Christmas will seem a bit warmer than usual when the Cox family singers take the stage at The Commons.

In fact, for a moment, they will turn seasonal hoopla into a seasonal hula, bless their Hawaiian-rooted souls.

The longtime local singing clan known as Lei’gacy, whose vocalist-mother Lily hailed from Hawaii, always include a hip-swaying touch of the islands in their annual Christmas concerts dating back to 1990.

So, one might say attendees can lei down their stress.

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“Even the youngest, at 3 years old, will be doing the hula with the older girls,” said Linda Cox Roberts, the second-oldest member of the family.

Eleven main vocalists, not counting 20 children leading audience sing-alongs, expect to present more than 25 tunes in the two-hour concert, Roberts said. The set list will include Bing Crosby’s “White Christmas,” Vanessa Williams’ “Do You See What I See,” Peggy Lee’s “Rockin’ Around the Christmas Tree,” and Dean Martin’s version of “Baby, it’s Cold Outside” — among other holiday classics.

And the group with a repertoire of about 4,000 songs also will sing other classics such as the 1985 pop hit “We Are the World.” Know that this will hardly be the Coxes’ casual, singing-along-to-the-radio version.

This is a group known for vocal harmonies richer than holiday fudge.

“(Oldest family member) Jerry (Cox) made us audition for the different parts of the song,” said Roberts, whose solo segment will be Journey lead singer Steve Perry’s part of the tune.

Matriarch Lily Makuaole Poliahu Cox taught her children to sing and blend when they were only youngsters. Before her death May 3, 1995, while she lay in bed at Columbus Regional Hospital, she heard lovely vocal music down the hall one day.

“Those are my kids coming to see me,” the patient told a nurse.

“No,” the nurse responded. “I think it is somebody’s radio.”

In every local media interview the seven-member clan has done through the years, they have paid homage to their parents. Though their father Marlin Cox didn’t sing, he played ukelele and harmonica.

Daughter Kim Hyden summarizes her mother’s impact simply and directly.

“She is the sole reason we are the singing group we are today,” Hyden said. “She gave us the gift of our voices, our passion for music and many other talents. She taught us how to harmonize and how to blend as one, presenting the sound that many have commented on.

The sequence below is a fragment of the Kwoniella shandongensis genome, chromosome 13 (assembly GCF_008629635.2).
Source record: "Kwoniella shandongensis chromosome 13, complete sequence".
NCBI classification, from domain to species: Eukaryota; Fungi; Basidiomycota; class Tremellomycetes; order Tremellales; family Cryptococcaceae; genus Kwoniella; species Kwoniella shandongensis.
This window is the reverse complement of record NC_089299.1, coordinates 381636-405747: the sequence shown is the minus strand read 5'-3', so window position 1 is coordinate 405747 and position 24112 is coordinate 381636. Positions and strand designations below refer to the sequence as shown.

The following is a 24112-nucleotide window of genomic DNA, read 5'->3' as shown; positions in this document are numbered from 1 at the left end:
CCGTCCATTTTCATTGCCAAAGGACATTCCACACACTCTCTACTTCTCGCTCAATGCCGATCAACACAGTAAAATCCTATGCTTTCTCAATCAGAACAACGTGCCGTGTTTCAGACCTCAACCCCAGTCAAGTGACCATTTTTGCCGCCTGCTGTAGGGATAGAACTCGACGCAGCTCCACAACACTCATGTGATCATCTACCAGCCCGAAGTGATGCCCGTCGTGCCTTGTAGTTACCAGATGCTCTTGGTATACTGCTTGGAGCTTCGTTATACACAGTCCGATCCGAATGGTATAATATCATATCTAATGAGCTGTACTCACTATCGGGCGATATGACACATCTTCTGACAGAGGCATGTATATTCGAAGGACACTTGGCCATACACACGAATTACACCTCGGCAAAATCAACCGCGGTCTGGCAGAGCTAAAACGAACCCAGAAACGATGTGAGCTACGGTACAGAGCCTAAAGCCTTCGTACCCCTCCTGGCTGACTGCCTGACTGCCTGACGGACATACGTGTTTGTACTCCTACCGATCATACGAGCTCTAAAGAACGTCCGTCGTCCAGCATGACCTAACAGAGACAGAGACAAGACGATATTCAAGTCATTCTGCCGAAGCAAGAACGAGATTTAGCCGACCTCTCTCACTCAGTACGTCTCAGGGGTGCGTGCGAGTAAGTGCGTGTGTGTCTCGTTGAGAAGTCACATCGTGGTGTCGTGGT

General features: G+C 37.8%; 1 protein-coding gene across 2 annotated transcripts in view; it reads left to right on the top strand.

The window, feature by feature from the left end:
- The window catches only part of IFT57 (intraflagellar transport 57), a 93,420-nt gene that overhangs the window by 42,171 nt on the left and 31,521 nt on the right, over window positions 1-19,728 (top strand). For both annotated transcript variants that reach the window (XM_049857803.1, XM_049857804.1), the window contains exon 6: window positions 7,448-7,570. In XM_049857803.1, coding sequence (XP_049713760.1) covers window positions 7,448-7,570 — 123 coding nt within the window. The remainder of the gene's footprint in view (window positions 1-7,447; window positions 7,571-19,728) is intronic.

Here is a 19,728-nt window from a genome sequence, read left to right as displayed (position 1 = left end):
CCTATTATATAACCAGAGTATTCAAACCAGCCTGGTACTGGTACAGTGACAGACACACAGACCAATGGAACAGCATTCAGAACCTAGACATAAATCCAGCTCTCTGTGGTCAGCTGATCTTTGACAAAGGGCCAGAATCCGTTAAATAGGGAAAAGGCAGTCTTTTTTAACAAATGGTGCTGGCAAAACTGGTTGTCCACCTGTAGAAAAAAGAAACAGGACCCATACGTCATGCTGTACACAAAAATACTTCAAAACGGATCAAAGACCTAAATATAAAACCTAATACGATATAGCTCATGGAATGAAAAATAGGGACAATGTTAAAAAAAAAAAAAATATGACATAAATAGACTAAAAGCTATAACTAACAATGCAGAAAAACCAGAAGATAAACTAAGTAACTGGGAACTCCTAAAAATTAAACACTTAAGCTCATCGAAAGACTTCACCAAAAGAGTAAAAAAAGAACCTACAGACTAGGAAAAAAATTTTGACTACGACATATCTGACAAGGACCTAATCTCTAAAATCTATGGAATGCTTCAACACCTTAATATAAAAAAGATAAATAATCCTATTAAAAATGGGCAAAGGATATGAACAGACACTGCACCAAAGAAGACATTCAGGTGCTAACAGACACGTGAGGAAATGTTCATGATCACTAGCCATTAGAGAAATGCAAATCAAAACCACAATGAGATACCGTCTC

“Mom is the reason Lei’gacy began. It is our way of keeping her alive in our hearts and through our voices.”

Clearly, they will think of her when they sing the 1949 standard “Mele Kalikimaka” — Hawaiian for Merry Christmas. And Roberts already figures emotion will rise during “Sleep Little Lamb,” a song she and her siblings sang at their mother’s funeral.

“It’s pretty tough to get through,” Roberts said.

Oldest family member Jerry Cox, the group’s leader, often has spoken through the years of the importance of family and togetherness. He and his siblings live the idea, getting together every Sunday at Roberts’ house to sing and rehearse for area gigs such as the upcoming holiday performance.

“The reason we have been doing this concert for so many years?” asked Jerry Cox. “It’s our way of saying ‘thank you’ to those who have followed us on our journey, and giving thanks for the gifts and talents we were blessed with.”

For those who never have heard Lei’gacy, one YouTube video featuring Carey Cox offering a super-smooth rendition of “Let There Be Peace On Earth” will provide a small taste of their work. Roberts acknowledged that her family is as human as any, and sometimes peace sometimes get disrupted between siblings.

But, she said that eventually things get smoothed out like the rough spots in a rehearsed song. And members of the tight-knit clan remember one thing, artistically and personally.

“We need each other,” Roberts said.

If you go

What: 27th Annual Cox Family Christmas Concert.

When:  7 to 9 p.m. Friday.

Where: The Commons, 300 Washington St. in downtown Columbus.

Admission: Free.

Information: Facebook page for Cox Family Christmas.

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Brian Blair is a reporter for The Republic. He can be reached at bblair@therepublic.com or 812-379-5672.